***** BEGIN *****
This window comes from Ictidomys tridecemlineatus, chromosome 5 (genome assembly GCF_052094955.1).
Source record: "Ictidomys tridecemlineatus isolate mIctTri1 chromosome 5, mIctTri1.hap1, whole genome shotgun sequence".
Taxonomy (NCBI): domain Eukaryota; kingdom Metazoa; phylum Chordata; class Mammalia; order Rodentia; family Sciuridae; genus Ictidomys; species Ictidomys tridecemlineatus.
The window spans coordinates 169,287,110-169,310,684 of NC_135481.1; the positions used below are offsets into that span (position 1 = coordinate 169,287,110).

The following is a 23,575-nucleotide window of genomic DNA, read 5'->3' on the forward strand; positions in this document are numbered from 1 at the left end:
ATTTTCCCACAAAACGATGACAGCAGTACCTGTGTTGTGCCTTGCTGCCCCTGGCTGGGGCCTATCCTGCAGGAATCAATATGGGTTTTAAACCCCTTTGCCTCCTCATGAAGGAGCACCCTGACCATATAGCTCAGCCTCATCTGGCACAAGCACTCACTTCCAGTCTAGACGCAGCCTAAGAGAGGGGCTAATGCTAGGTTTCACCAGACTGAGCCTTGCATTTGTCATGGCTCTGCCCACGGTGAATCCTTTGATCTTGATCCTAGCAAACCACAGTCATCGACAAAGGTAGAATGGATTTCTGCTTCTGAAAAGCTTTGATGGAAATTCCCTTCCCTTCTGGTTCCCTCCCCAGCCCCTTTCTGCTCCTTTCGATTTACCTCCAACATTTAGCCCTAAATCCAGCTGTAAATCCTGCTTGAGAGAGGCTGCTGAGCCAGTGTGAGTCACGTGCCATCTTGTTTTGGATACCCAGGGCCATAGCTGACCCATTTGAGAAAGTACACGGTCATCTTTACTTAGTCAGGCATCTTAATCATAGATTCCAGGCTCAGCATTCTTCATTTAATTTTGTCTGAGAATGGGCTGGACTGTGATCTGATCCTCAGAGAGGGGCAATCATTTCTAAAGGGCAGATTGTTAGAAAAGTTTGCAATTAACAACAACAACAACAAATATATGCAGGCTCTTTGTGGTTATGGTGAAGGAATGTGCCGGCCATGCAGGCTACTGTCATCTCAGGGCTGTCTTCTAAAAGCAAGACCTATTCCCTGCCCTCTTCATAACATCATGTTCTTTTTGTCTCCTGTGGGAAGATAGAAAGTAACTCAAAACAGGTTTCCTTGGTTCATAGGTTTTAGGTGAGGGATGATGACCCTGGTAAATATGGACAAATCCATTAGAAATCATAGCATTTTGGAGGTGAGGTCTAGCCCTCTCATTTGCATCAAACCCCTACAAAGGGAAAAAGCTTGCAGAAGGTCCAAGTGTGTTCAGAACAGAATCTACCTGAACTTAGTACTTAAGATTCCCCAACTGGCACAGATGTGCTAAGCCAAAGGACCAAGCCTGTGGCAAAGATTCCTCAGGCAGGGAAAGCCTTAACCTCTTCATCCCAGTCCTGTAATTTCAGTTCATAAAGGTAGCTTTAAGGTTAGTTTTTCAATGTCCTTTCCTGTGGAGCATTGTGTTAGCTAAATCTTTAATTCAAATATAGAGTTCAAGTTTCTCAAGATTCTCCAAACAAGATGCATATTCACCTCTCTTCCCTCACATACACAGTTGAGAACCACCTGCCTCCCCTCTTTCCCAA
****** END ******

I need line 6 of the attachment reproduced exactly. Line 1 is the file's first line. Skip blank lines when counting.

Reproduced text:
ATTTTCCCACAAAACGATGACAGCAGTACCTGTGTTGTGCCTTGCTGCCCCTGGCTGGGGCCTATCCTGCAGGAATCAATATGGGTTTTAAACCCCTTTGCCTCCTCATGAAGGAGCACCCTGACCATATAGCTCAGCCTCATCTGGCACAAGCACTCACTTCCAGTCTAGACGCAGCCTAAGAGAGGGGCTAATGCTAGGTTTCACCAGACTGAGCCTTGCATTTGTCATGGCTCTGCCCACGGTGAATCCTTTGATCTTGATCCTAGCAAACCACAGTCATCGACAAAGGTAGAATGGATTTCTGCTTCTGAAAAGCTTTGATGGAAATTCCCTTCCCTTCTGGTTCCCTCCCCAGCCCCTTTCTGCTCCTTTCGATTTACCTCCAACATTTAGCCCTAAATCCAGCTGTAAATCCTGCTTGAGAGAGGCTGCTGAGCCAGTGTGAGTCACGTGCCATCTTGTTTTGGATACCCAGGGCCATAGCTGACCCATTTGAGAAAGTACACGGTCATCTTTACTTAGTCAGGCATCTTAATCATAGATTCCAGGCTCAGCATTCTTCATTTAATTTTGTCTGAGAATGGGCTGGACTGTGATCTGATCCTCAGAGAGGGGCAATCATTTCTAAAGGGCAGATTGTTAGAAAAGTTTGCAATTAACAACAACAACAACAAATATATGCAGGCTCTTTGTGGTTATGGTGAAGGAATGTGCCGGCCATGCAGGCTACTGTCATCTCAGGGCTGTCTTCTAAAAGCAAGACCTATTCCCTGCCCTCTTCATAACATCATGTTCTTTTTGTCTCCTGTGGGAAGATAGAAAGTAACTCAAAACAGGTTTCCTTGGTTCATAGGTTTTAGGTGAGGGATGATGACCCTGGTAAATATGGACAAATCCATTAGAAATCATAGCATTTTGGAGGTGAGGTCTAGCCCTCTCATTTGCATCAAACCCCTACAAAGGGAAAAAGCTTGCAGAAGGTCCAAGTGTGTTCAGAACAGAATCTACCTGAACTTAGTACTTAAGATTCCCCAACTGGCACAGATGTGCTAAGCCAAAGGACCAAGCCTGTGGCAAAGATTCCTCAGGCAGGGAAAGCCTTAACCTCTTCATCCCAGTCCTGTAATTTCAGTTCATAAAGGTAGCTTTAAGGTTAGTTTTTCAATGTCCTTTCCTGTGGAGCATTGTGTTAGCTAAATCTTTAATTCAAATATAGAGTTCAAGTTTCTCAAGATTCTCCAAACAAGATGCATATTCACCTCTCTTCCCTCACATACACAGTTGAGAACCACCTGCCTCCCCTCTTTCCCAA